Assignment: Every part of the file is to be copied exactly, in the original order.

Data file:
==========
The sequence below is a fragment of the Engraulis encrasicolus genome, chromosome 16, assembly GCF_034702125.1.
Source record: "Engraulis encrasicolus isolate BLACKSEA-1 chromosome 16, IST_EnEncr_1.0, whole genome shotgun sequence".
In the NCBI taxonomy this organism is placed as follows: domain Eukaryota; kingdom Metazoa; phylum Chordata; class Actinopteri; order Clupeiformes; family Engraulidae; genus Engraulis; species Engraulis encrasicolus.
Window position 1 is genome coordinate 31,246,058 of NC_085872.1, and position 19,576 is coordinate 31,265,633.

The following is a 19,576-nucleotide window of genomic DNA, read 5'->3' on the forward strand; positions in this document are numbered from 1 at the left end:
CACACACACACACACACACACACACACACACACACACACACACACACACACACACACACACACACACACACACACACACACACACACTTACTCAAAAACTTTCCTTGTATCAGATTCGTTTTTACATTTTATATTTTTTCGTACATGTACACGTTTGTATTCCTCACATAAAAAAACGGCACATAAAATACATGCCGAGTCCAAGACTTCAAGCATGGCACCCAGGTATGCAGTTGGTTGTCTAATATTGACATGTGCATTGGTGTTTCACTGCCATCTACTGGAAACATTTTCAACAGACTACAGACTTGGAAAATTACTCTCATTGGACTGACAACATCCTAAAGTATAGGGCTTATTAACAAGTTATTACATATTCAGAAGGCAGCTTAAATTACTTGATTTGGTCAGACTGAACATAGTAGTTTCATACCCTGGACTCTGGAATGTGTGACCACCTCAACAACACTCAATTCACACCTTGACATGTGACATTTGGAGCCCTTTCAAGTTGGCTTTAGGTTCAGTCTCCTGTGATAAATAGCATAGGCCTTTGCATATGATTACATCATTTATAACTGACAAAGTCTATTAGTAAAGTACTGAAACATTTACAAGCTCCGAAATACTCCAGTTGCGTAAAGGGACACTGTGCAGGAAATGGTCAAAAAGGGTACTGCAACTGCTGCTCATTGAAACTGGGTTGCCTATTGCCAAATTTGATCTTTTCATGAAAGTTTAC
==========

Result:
The sequence below is a fragment of the Engraulis encrasicolus genome, chromosome 16, assembly GCF_034702125.1.
Source record: "Engraulis encrasicolus isolate BLACKSEA-1 chromosome 16, IST_EnEncr_1.0, whole genome shotgun sequence".
In the NCBI taxonomy this organism is placed as follows: domain Eukaryota; kingdom Metazoa; phylum Chordata; class Actinopteri; order Clupeiformes; family Engraulidae; genus Engraulis; species Engraulis encrasicolus.
Window position 1 is genome coordinate 31,246,058 of NC_085872.1, and position 19,576 is coordinate 31,265,633.

The following is a 19,576-nucleotide window of genomic DNA, read 5'->3' on the forward strand; positions in this document are numbered from 1 at the left end:
CACACACACACACACACACACACACACACACACACACACACACACACACACACACACACACACACACACACACACACACACACACACTTACTCAAAAACTTTCCTTGTATCAGATTCGTTTTTACATTTTATATTTTTTCGTACATGTACACGTTTGTATTCCTCACATAAAAAAACGGCACATAAAATACATGCCGAGTCCAAGACTTCAAGCATGGCACCCAGGTATGCAGTTGGTTGTCTAATATTGACATGTGCATTGGTGTTTCACTGCCATCTACTGGAAACATTTTCAACAGACTACAGACTTGGAAAATTACTCTCATTGGACTGACAACATCCTAAAGTATAGGGCTTATTAACAAGTTATTACATATTCAGAAGGCAGCTTAAATTACTTGATTTGGTCAGACTGAACATAGTAGTTTCATACCCTGGACTCTGGAATGTGTGACCACCTCAACAACACTCAATTCACACCTTGACATGTGACATTTGGAGCCCTTTCAAGTTGGCTTTAGGTTCAGTCTCCTGTGATAAATAGCATAGGCCTTTGCATATGATTACATCATTTATAACTGACAAAGTCTATTAGTAAAGTACTGAAACATTTACAAGCTCCGAAATACTCCAGTTGCGTAAAGGGACACTGTGCAGGAAATGGTCAAAAAGGGTACTGCAACTGCTGCTCATTGAAACTGGGTTGCCTATTGCCAAATTTGATCTTTTCATGAAAGTTTAC